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Do you need this camera app? Group investigates privacy implications

Posted on 16-Jan-2020 03:30 | Filed under: News

Do you need this camera app? Group investigates privacy implications

When you download a beauty camera app, you’re probably expecting it to add a makeup or cartoon filter on your face for more interesting selfies, or just to clean up some lower-quality pictures you took. What you are not expecting is these apps to scrape and sell your data, plague you with nonstop, malicious ads, redirect you to phishing websites, or even spy on you.


But that’s exactly what some of the top beauty camera apps have been found guilty of doing. The CyberNews team has tested some of the top beauty camera apps available in the Google Play Store and came up with a list of 30 of those apps that flaunt the rules and infest smartphones with all sorts of privacy and security breaches.


Those 30 apps have been downloaded a total of 1.4 billion times over the years. Some of these apps have different names but have been created by a small number of app developers. Some have already been flagged by antivirus companies for sending users pornographic content, redirecting them to phishing sites, and collecting their pictures.


One of the camera apps in the list, Beauty Camera by Phila AppStore, even used the camera resources on the smartphone without asking for permission. Other permission that weren't needed for the software to function were scanning contacts list, access to GPS location, using the device's microphone.


The team searched on Google Play with the keyword “beauty camera” and checked the trustability of these apps, based on the amount of dangerous permissions they’re asking for, the location of the app developers and any history of malware, spyware, vulnerabilities, or unethical practices.


The top-ranked app developer Meitu, with more than 300 million installs, had apps identified as malware, violating Google’s ad policies, or secretly collecting data with the purpose of selling it, according to reports on CNET and other publications.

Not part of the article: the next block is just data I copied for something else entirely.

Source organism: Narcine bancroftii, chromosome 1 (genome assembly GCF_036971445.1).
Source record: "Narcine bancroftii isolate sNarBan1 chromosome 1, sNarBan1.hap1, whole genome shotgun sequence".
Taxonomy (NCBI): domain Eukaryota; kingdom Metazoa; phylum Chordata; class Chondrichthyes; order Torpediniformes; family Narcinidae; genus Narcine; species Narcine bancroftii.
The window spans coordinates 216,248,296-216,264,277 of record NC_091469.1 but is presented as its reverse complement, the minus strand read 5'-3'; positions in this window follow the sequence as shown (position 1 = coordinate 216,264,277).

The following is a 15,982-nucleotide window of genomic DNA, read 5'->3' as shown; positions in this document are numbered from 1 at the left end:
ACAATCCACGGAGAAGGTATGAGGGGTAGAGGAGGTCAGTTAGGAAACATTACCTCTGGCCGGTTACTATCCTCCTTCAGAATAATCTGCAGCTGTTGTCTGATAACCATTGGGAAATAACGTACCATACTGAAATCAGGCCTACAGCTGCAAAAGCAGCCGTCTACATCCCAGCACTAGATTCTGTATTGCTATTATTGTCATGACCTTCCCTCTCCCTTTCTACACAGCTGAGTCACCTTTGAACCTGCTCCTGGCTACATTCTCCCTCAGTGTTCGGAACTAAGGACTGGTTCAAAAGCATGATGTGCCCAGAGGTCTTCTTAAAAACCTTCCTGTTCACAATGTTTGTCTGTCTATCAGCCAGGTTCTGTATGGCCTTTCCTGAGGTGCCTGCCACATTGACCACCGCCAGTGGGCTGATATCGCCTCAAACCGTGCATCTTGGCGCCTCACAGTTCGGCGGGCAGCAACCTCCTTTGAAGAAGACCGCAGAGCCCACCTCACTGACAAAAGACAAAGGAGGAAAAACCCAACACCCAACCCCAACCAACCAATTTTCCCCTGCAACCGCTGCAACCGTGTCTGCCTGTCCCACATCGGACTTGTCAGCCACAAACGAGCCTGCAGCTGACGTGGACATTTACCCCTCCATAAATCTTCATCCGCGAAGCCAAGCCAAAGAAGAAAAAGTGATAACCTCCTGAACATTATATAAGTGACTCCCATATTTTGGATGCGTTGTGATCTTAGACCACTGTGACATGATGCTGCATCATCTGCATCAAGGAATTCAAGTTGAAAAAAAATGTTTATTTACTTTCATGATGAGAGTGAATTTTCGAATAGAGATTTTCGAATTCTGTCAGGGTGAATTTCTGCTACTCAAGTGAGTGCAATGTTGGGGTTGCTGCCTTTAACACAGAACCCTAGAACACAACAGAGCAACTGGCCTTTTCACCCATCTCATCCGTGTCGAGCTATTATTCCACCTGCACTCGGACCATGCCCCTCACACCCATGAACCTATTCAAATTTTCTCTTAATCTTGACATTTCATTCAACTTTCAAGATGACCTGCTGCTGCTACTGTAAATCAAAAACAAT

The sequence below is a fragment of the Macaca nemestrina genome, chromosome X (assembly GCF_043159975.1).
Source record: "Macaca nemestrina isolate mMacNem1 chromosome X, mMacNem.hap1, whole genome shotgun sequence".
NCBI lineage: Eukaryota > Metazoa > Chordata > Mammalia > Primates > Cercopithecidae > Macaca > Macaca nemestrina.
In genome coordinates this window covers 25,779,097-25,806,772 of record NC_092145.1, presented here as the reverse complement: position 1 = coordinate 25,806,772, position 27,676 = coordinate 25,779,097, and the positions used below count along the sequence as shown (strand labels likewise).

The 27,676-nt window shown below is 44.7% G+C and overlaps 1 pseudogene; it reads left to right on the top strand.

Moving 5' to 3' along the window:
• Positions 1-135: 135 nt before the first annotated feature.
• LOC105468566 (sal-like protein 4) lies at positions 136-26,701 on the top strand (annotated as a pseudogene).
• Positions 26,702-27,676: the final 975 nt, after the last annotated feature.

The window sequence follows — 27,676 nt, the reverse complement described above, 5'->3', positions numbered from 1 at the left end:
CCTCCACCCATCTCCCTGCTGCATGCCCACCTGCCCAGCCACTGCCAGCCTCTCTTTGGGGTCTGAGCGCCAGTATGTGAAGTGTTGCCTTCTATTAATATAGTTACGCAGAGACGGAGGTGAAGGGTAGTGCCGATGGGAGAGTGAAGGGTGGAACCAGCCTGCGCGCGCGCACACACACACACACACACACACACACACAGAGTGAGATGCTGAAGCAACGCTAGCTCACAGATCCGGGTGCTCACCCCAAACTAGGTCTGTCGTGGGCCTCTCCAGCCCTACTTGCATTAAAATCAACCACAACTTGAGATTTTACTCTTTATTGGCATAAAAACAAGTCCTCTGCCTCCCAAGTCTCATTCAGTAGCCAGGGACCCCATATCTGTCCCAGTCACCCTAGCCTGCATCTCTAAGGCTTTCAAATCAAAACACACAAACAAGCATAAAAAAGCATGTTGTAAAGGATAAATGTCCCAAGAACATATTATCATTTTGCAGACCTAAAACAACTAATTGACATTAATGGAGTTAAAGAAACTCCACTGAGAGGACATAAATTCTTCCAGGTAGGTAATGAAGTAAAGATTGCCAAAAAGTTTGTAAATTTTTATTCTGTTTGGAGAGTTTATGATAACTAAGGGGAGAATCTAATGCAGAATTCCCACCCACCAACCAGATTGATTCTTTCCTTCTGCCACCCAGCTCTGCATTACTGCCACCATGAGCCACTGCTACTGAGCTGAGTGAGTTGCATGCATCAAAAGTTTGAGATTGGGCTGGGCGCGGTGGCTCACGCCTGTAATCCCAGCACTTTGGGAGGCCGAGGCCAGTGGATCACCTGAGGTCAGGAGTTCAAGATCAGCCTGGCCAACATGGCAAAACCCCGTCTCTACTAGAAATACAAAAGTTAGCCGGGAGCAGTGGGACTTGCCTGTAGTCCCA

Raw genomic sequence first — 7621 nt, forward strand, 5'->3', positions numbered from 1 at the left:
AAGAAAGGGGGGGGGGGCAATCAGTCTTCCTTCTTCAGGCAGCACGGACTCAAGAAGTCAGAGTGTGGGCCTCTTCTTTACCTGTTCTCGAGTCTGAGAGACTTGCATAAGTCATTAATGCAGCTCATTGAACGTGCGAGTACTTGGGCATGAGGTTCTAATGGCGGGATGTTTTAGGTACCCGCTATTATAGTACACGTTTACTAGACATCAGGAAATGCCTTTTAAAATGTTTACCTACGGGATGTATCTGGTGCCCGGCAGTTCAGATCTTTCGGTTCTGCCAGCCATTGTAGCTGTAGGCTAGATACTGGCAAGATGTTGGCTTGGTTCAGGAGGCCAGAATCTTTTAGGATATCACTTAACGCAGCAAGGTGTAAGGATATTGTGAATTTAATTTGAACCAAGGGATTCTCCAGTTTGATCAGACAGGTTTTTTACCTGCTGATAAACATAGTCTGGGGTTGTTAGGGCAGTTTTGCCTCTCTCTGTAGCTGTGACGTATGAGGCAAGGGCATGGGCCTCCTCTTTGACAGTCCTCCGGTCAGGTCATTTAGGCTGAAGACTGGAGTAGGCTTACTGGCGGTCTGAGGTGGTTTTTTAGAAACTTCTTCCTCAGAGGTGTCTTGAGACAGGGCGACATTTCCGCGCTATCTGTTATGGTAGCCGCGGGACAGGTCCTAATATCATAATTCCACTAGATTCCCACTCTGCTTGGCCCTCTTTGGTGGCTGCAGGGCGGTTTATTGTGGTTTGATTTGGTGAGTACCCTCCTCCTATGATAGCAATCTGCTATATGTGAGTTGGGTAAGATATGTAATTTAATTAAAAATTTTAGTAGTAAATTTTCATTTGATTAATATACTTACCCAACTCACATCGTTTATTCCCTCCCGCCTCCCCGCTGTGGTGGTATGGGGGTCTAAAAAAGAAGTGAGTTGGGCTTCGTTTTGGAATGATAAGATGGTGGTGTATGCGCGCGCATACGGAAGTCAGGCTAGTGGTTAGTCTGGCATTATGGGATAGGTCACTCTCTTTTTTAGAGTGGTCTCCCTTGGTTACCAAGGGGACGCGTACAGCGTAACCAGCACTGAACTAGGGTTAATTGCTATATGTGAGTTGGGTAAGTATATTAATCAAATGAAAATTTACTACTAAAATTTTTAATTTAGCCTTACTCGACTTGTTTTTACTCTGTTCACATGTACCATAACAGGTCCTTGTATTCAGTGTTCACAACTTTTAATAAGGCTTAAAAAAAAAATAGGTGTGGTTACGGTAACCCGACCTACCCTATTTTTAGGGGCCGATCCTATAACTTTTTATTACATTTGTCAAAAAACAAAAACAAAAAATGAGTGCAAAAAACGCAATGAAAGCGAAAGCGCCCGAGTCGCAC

App developers can make lots of money by selling this your data to advertisers. Location-sharing agreements between app developers and app brokers – where apps can send your GPS coordinates up to 14,000 times per day – can bring in a lot of revenue. With just 1,000 users, app developers can get $4/month. If they have 1 million active users, they can get $4,000/month. And that’s from just one broker. If they work with two app brokers with similar payouts, and have at least 10 million active monthly users, they could stand to make $80,000/month. With more dangerous permissions given by the user, they will get more sensitive data, which means they’ll make more money.


Even seemingly different companies sometimes seem to be offering similar application types: camera, music, flashlight and weather apps. And while they have different names, these apps from different developers all have the same privacy policies stored in the same Internet domain. This lead the CyberNews group to conclude that app developers Coocent, KX Camera Team and Dreams Room are all from the same group and they are based somewhere in China.


The privacy group warns that these are non-essential apps and recommend caution when deciding whether or not to download those apps, reminding that the top-ranked apps are created by developers with spotty reputations, outright malicious behavior, or using unethical practices.


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